More seeking help after sexual assaults, but most not reported to police: Regina Sexual Assault Centre
'Sexual assault is the most under-reported violent crime in Canada' says new Stats Can report
More people in Regina are seeking help after sexual assaults but most aren't reporting the assaults to the police, according to an organization that works with victims of sexual assault and abuse.
"Between last year and this year we've seen a significant increase in people seeking counselling services from us," said Lisa Miller, executive director at the Regina Sexual Assault Centre.
"The majority of people that we see here for counselling services have not reported it to police."
Miller said there are several reasons why people are getting help, including increased public awareness and media attention — such as the Globe and Mail's Unfounded series, which looked at how police investigate sexual assault — and high-profile sexual assault cases.
But her concerns about under-reporting are backed up by a newly released report from Statistics Canada looking at police-reported sexual assaults between 2009 and 2014.
"Sexual assault is the most under-reported violent crime in Canada," according to the report. It says there were 117,238 sexual assaults reported by police in Canada over the six-year period.
But the report notes that "it must be understood that any analysis of sexual assault that is based exclusively on crimes reported by police represents a fraction of the true extent of sexual assaults in Canada."
There are many reasons why victims don't report to the police, but one of the main reasons is the way police have historically handled sexual assault cases, Miller said.
"When we see, unfortunately, how some areas of the justice system treat people who have experienced sexual violence, it's not really conducive to reporting," she said.
A spokesperson for the Regina Police Service, Elizabeth Popowich, said officers are trained on how to handle sensitive cases — such as those dealing with sexual assault — starting in Police College.
She said specialized training is offered to investigators in the vice unit, which handles the most serious of sexual assault investigations, and family services, which deals with the abuse of children. Officers are also enrolled in week-long in-service training sessions throughout their careers and take advanced interview courses.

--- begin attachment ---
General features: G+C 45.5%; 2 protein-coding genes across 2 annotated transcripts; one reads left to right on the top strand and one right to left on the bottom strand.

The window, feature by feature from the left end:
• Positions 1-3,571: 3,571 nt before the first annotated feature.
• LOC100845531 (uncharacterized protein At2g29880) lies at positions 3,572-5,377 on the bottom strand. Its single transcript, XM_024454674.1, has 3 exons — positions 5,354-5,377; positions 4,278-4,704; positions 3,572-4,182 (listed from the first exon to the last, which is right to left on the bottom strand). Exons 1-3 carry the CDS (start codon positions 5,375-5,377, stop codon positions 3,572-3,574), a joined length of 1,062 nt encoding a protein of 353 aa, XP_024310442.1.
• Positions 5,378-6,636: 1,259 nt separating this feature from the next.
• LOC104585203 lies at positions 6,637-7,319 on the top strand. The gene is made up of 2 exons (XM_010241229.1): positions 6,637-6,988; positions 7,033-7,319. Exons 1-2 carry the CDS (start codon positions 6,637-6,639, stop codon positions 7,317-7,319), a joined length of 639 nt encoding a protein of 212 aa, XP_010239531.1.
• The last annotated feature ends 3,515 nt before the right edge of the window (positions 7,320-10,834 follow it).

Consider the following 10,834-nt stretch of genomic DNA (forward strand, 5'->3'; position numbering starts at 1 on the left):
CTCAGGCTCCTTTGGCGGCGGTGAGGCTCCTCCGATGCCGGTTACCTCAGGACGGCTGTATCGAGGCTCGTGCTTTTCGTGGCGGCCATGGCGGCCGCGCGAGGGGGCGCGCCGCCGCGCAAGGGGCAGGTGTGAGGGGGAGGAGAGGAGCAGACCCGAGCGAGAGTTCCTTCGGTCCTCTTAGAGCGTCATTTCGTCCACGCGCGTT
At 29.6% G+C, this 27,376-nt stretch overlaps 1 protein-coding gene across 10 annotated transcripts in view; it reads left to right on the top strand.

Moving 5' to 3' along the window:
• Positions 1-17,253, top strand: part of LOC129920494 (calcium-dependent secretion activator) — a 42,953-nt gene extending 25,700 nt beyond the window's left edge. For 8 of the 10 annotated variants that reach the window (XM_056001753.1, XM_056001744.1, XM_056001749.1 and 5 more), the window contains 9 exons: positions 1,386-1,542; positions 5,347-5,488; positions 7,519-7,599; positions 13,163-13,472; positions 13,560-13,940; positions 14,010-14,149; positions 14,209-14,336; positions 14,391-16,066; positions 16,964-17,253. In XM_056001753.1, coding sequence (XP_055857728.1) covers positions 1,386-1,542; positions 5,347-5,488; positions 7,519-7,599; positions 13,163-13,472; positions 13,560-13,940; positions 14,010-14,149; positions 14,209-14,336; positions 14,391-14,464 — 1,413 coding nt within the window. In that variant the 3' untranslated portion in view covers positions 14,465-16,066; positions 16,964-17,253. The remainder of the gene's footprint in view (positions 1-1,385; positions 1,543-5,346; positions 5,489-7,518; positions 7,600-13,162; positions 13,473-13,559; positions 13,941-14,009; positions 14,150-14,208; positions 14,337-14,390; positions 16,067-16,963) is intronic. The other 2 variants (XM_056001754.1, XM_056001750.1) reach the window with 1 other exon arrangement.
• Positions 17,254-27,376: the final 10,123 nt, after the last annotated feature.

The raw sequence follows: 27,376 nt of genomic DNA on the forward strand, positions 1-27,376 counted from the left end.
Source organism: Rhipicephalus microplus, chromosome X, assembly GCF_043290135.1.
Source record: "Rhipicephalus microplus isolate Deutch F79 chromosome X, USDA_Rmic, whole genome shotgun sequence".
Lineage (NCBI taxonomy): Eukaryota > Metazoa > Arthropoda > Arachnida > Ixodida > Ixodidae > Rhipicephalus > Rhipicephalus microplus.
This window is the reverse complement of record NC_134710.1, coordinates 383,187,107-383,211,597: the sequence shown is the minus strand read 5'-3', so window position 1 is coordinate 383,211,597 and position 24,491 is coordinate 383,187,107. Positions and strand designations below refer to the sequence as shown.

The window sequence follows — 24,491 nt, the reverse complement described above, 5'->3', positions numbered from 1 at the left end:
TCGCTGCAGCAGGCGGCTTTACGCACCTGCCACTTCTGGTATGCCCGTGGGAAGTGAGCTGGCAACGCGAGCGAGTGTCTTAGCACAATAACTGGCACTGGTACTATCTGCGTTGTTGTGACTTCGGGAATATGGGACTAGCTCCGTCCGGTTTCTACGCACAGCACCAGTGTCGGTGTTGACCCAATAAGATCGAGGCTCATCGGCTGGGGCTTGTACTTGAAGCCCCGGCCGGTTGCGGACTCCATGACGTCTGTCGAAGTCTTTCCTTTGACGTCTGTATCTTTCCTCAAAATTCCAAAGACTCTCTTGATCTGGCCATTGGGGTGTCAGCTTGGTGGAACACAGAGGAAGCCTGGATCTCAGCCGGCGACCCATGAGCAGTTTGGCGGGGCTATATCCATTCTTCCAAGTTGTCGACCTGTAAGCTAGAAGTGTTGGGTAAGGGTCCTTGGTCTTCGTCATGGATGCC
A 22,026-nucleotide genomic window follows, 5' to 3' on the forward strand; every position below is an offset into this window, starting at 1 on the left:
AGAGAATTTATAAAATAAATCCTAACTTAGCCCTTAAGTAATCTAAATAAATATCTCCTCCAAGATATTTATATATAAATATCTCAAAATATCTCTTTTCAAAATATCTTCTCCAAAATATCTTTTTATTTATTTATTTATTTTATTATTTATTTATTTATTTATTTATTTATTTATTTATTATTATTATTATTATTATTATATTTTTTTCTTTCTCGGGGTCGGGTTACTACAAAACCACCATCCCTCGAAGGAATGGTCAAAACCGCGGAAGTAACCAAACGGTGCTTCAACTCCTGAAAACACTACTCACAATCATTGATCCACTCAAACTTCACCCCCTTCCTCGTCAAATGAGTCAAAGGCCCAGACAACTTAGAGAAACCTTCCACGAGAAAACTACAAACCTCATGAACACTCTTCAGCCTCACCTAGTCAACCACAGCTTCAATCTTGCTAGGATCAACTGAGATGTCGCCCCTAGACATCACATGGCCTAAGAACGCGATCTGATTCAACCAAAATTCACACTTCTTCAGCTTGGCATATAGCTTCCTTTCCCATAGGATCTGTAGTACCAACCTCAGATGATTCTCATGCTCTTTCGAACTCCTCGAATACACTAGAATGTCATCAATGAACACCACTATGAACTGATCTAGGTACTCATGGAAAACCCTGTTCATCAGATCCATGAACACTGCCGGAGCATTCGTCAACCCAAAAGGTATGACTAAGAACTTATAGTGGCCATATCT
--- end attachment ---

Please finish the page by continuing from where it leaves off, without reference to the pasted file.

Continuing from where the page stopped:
"We know it can be very intrusive when we ask many questions that deal with very personal disclosures," said Popowich. "We have to be mindful of the victim's responses and what they may indicate in terms of need for other supports."
Sexual assault victims are permitted to bring a support person to accompany them during police interviews. People can report such cases through third-party agencies like the Sexual Assault Centre if they choose.
Popowich said officers usually help victims get to the hospital first, where their mental and physical states are addressed. All violent offences are referred to the victim services unit.
RPS officers are now actively involved in presentations within schools on sexual violence, intoxication and consent.
"We want to be on the proactive side of preventing sexual assault from happening, as well as active, sensitive and compassionate in our response when the crime and trauma occur," Popowich said.
The Statistics Canada report says that most victims knew the person who attacked them. In cases where a perpetrator was charged by police, more than 87 per cent of victims knew their assailant, the Stats Can report said.
Miller said that can be another reason people don't report assaults.
"There are certainly barriers when it comes to it being people that they know or it being family members, because there's social consequences."
She points out that victims of sexual assault are often in the same social circle as the person who assaulted them.
"That can be very isolating when you are suddenly somebody that's making accusations against another individual."
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The most common type of relationship between the perpetrator and victim was "casual acquaintances," the Stats Can report said, followed by family relationships.
What needs to change
Miller said people will report more often if society starts viewing sexual assault as an assault, rather than something that exists in a "grey area."
"It is an assault on somebody's body," she said.
"If somebody had walked up to you in a bar and punched you in the face, nobody would suggest you asked for it by how you were dressed or the fact that you're female."
We're never going to get ahead of this, or really start seeing any big changes, until we're able to do more education and more outreach, because it starts with kids.- Lisa Miller, executive director of the Regina Sexual Assault Centre
She keeps in touch with similar agencies across Canada and in Saskatchewan.
"We're all facing the same issues around reporting rates," she said, noting other regions, like Windsor, have adopted a model that could be beneficial for all jurisdictions.
It's called the Philadelphia Model, and it involves local agencies collaborating with police to review sexual assault files. Miller said it increases transparency in reviews, and offers a victim a sense that someone is advocating for them and hears their voice.
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However, she said real change will only happen when the approach becomes preventive rather than reactive.
"We're never going to get ahead of this or really start seeing any big changes until we're able to do more education and more outreach, because it starts with kids."
The number for the Regina census metropolitan area includes communities outside city limits, including Lumsden, Regina Beach, Belle Plaine, Pense, Rowatt, Richardson, White City, Pilot Butte, Balgonie and Edenwold.